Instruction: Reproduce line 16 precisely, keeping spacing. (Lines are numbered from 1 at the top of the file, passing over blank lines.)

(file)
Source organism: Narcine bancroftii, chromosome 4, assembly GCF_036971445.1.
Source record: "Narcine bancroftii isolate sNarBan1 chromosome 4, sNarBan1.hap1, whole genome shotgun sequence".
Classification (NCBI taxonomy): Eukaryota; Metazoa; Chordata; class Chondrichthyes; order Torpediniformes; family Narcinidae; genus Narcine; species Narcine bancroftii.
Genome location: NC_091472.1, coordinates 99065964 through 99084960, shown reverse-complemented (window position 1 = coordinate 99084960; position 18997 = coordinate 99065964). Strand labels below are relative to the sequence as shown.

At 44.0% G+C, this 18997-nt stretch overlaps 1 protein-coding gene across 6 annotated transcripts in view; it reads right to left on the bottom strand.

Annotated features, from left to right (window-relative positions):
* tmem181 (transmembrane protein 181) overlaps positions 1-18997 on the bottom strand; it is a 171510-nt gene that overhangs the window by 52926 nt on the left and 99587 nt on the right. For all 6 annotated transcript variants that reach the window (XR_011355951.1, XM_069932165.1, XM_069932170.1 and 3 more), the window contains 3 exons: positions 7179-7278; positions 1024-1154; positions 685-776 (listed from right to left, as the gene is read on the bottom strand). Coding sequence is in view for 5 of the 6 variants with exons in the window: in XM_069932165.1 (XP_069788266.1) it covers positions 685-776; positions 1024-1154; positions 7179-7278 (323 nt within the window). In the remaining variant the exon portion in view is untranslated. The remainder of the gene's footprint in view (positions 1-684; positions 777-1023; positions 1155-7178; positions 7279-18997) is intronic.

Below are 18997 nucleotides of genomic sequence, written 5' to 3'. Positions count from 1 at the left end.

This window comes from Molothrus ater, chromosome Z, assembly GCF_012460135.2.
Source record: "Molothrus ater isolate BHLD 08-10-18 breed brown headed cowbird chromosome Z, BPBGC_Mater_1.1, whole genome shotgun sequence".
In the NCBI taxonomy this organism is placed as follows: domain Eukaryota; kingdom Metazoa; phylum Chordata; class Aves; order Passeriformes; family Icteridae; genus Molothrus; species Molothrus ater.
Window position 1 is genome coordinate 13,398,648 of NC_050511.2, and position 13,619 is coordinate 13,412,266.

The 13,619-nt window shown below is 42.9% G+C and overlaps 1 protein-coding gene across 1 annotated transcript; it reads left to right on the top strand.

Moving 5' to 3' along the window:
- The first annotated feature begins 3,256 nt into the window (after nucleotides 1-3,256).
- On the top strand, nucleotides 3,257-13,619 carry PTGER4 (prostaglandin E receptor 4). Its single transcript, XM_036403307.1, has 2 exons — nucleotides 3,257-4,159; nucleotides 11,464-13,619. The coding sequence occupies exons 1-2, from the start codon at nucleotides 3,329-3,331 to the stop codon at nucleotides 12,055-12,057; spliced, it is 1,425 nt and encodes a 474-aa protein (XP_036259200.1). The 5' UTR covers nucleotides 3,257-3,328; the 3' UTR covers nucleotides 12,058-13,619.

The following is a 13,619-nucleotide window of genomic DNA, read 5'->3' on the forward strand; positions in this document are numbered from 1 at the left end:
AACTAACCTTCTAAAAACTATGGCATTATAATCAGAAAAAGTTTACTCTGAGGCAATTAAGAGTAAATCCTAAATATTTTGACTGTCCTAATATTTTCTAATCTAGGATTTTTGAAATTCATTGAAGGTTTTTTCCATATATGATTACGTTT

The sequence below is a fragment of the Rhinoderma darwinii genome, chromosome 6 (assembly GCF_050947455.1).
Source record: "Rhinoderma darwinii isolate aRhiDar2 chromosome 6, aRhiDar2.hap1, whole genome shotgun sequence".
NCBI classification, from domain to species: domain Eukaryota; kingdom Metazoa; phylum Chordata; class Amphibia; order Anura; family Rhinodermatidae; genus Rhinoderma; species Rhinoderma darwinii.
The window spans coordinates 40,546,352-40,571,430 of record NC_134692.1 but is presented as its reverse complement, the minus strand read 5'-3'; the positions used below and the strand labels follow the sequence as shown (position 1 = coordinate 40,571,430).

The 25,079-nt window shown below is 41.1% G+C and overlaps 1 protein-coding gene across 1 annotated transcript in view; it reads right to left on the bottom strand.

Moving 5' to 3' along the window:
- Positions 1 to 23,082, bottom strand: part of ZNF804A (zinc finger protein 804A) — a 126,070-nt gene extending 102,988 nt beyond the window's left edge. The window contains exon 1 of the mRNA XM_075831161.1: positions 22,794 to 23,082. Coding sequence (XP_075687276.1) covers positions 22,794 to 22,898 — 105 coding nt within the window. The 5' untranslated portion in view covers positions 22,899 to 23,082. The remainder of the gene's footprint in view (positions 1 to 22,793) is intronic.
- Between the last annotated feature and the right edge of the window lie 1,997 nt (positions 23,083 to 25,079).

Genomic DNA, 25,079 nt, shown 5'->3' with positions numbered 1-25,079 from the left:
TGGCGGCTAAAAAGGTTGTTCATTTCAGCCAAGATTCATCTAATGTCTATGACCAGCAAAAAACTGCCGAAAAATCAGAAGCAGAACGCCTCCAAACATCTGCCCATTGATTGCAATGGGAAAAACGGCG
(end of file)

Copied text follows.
- On the top strand, nucleotides 3,257-13,619 carry PTGER4 (prostaglandin E receptor 4). Its single transcript, XM_036403307.1, has 2 exons — nucleotides 3,257-4,159; nucleotides 11,464-13,619. The coding sequence occupies exons 1-2, from the start codon at nucleotides 3,329-3,331 to the stop codon at nucleotides 12,055-12,057; spliced, it is 1,425 nt and encodes a 474-aa protein (XP_036259200.1). The 5' UTR covers nucleotides 3,257-3,328; the 3' UTR covers nucleotides 12,058-13,619.